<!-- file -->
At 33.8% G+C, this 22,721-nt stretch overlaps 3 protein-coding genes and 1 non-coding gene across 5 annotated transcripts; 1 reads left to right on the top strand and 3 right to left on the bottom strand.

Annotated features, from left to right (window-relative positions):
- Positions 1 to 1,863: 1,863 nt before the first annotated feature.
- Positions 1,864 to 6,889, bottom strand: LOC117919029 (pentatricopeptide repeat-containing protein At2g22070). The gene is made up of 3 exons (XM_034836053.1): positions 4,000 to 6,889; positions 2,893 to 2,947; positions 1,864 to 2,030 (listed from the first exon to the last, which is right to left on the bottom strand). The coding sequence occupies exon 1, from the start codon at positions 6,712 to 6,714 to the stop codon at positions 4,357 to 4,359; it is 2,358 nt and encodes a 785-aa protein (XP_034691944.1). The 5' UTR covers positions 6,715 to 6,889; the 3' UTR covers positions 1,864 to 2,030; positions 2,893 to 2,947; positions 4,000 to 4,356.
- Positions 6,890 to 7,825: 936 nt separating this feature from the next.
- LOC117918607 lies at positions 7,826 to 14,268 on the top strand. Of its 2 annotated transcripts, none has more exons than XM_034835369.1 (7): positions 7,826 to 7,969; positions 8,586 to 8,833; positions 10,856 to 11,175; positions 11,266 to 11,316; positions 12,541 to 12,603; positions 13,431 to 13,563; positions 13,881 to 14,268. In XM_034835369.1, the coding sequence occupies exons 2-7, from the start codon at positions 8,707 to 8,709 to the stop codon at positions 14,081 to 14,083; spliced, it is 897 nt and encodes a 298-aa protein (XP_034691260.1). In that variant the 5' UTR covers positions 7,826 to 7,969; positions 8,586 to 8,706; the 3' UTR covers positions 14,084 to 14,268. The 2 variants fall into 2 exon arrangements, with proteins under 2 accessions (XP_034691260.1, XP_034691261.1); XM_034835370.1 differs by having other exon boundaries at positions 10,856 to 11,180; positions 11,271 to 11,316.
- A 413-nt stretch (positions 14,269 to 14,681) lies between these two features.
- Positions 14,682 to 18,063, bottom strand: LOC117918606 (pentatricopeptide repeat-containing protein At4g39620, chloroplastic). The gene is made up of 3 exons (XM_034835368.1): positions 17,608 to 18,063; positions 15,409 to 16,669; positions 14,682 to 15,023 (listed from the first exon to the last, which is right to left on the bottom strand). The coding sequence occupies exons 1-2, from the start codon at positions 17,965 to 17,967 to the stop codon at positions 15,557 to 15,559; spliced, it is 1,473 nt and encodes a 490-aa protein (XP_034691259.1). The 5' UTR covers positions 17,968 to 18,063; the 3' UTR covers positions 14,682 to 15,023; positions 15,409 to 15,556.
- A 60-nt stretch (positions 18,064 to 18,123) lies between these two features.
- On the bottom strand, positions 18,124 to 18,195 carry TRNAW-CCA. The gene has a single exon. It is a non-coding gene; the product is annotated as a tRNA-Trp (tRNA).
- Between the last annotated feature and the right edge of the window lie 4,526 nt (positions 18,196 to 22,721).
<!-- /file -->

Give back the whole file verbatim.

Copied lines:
At 33.8% G+C, this 22,721-nt stretch overlaps 3 protein-coding genes and 1 non-coding gene across 5 annotated transcripts; 1 reads left to right on the top strand and 3 right to left on the bottom strand.

Annotated features, from left to right (window-relative positions):
- Positions 1 to 1,863: 1,863 nt before the first annotated feature.
- Positions 1,864 to 6,889, bottom strand: LOC117919029 (pentatricopeptide repeat-containing protein At2g22070). The gene is made up of 3 exons (XM_034836053.1): positions 4,000 to 6,889; positions 2,893 to 2,947; positions 1,864 to 2,030 (listed from the first exon to the last, which is right to left on the bottom strand). The coding sequence occupies exon 1, from the start codon at positions 6,712 to 6,714 to the stop codon at positions 4,357 to 4,359; it is 2,358 nt and encodes a 785-aa protein (XP_034691944.1). The 5' UTR covers positions 6,715 to 6,889; the 3' UTR covers positions 1,864 to 2,030; positions 2,893 to 2,947; positions 4,000 to 4,356.
- Positions 6,890 to 7,825: 936 nt separating this feature from the next.
- LOC117918607 lies at positions 7,826 to 14,268 on the top strand. Of its 2 annotated transcripts, none has more exons than XM_034835369.1 (7): positions 7,826 to 7,969; positions 8,586 to 8,833; positions 10,856 to 11,175; positions 11,266 to 11,316; positions 12,541 to 12,603; positions 13,431 to 13,563; positions 13,881 to 14,268. In XM_034835369.1, the coding sequence occupies exons 2-7, from the start codon at positions 8,707 to 8,709 to the stop codon at positions 14,081 to 14,083; spliced, it is 897 nt and encodes a 298-aa protein (XP_034691260.1). In that variant the 5' UTR covers positions 7,826 to 7,969; positions 8,586 to 8,706; the 3' UTR covers positions 14,084 to 14,268. The 2 variants fall into 2 exon arrangements, with proteins under 2 accessions (XP_034691260.1, XP_034691261.1); XM_034835370.1 differs by having other exon boundaries at positions 10,856 to 11,180; positions 11,271 to 11,316.
- A 413-nt stretch (positions 14,269 to 14,681) lies between these two features.
- Positions 14,682 to 18,063, bottom strand: LOC117918606 (pentatricopeptide repeat-containing protein At4g39620, chloroplastic). The gene is made up of 3 exons (XM_034835368.1): positions 17,608 to 18,063; positions 15,409 to 16,669; positions 14,682 to 15,023 (listed from the first exon to the last, which is right to left on the bottom strand). The coding sequence occupies exons 1-2, from the start codon at positions 17,965 to 17,967 to the stop codon at positions 15,557 to 15,559; spliced, it is 1,473 nt and encodes a 490-aa protein (XP_034691259.1). The 5' UTR covers positions 17,968 to 18,063; the 3' UTR covers positions 14,682 to 15,023; positions 15,409 to 15,556.
- A 60-nt stretch (positions 18,064 to 18,123) lies between these two features.
- On the bottom strand, positions 18,124 to 18,195 carry TRNAW-CCA. The gene has a single exon. It is a non-coding gene; the product is annotated as a tRNA-Trp (tRNA).
- Between the last annotated feature and the right edge of the window lie 4,526 nt (positions 18,196 to 22,721).